Use PowerShell to measure the time to download a file

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It is actually surprisingly easy to measure how long it takes to download a file with PowerShell. Let’s look at an example: My internet speed is according to speedtest.net around 4.2 Mbps (megabits/second). If I would like to know how long it takes me to download a file of 1GB I can use a simple one liner:

[TimeSpan]::FromSeconds(1GB/(4.2/8*1MB))

How does that actually work?

  1. Divide the size of the files in bytes (1GB/)
  2. by the download speed/second in bytes (*1MB). First converting Mb into MB (4.2/8)
  3. The results is the time it takes to download the specified size in decimal seconds
  4. The result is used to create a new TimeSpan object (around 32 minutes to download 1GB on my PC)

It doesn’t take much more effort to turn this into a re-usable function:

function Get-DownloadTime($SizeInBytes,$SpeedInMbps,[switch]$AsTimeSpan){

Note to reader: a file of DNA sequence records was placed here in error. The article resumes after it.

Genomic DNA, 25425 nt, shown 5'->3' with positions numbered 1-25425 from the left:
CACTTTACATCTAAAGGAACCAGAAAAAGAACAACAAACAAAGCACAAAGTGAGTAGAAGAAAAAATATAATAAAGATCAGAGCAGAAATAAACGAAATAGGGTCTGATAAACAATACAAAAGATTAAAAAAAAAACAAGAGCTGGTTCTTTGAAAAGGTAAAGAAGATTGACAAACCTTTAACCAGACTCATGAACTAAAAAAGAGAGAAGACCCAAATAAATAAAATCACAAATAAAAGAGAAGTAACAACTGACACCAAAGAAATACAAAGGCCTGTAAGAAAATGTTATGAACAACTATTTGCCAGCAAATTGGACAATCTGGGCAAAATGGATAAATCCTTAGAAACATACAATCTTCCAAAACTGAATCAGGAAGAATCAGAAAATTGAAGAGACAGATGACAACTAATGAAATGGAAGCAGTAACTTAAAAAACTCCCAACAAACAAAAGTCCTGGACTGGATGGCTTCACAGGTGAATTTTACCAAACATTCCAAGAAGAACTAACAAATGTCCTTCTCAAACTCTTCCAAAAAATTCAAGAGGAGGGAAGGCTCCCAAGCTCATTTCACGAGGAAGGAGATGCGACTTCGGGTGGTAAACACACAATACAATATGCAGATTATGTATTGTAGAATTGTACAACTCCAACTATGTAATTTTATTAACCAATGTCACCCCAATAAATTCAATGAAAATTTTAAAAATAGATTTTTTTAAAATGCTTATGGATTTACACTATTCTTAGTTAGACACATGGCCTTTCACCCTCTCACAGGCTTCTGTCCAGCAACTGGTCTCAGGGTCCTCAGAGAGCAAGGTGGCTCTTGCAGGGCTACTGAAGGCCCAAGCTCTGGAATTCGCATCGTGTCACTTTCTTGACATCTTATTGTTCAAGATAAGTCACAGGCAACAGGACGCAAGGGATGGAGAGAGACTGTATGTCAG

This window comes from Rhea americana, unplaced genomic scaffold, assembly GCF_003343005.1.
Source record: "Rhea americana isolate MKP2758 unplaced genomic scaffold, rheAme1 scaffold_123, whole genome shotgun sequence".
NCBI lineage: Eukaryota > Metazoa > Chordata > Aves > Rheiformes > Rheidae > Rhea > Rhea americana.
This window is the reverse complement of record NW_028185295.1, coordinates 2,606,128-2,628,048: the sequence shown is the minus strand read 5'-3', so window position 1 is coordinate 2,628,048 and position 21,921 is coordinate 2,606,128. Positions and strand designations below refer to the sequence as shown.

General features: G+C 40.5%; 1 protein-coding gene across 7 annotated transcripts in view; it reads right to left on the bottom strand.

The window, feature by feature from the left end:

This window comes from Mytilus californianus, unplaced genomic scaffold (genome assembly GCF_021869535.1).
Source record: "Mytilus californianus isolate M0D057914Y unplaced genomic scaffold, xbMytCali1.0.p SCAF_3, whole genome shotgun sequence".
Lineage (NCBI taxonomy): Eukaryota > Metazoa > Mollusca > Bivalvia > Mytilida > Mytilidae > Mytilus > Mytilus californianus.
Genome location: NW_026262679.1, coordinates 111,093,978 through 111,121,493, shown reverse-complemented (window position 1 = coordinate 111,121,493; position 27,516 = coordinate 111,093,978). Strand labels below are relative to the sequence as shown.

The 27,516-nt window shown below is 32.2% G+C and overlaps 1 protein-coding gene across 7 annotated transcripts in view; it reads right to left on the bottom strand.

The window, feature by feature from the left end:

$ts = [TimeSpan]::FromSeconds($SizeInBytes/($SpeedInMbps/8*1MB))
    if ($AsTimeSpan){
        $ts
    }
    else{
        $ts.ToString('hh\:mm\:ss')
    }
}
#usage
Get-DownloadTime 1GB 4.2
Get-DownloadTime 1GB 4.2 -AsTimeSpan

The function takes the size in bytes and the speed in Mbps and returns by default the time in the format “hh:mm:ss” or the TimeSpan object when used with the -AsTimeSpan switch. More details on the TimeSpan format specifiers can be found here.

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photo credit: Pine Forest Colorful Tree via photopin (license)

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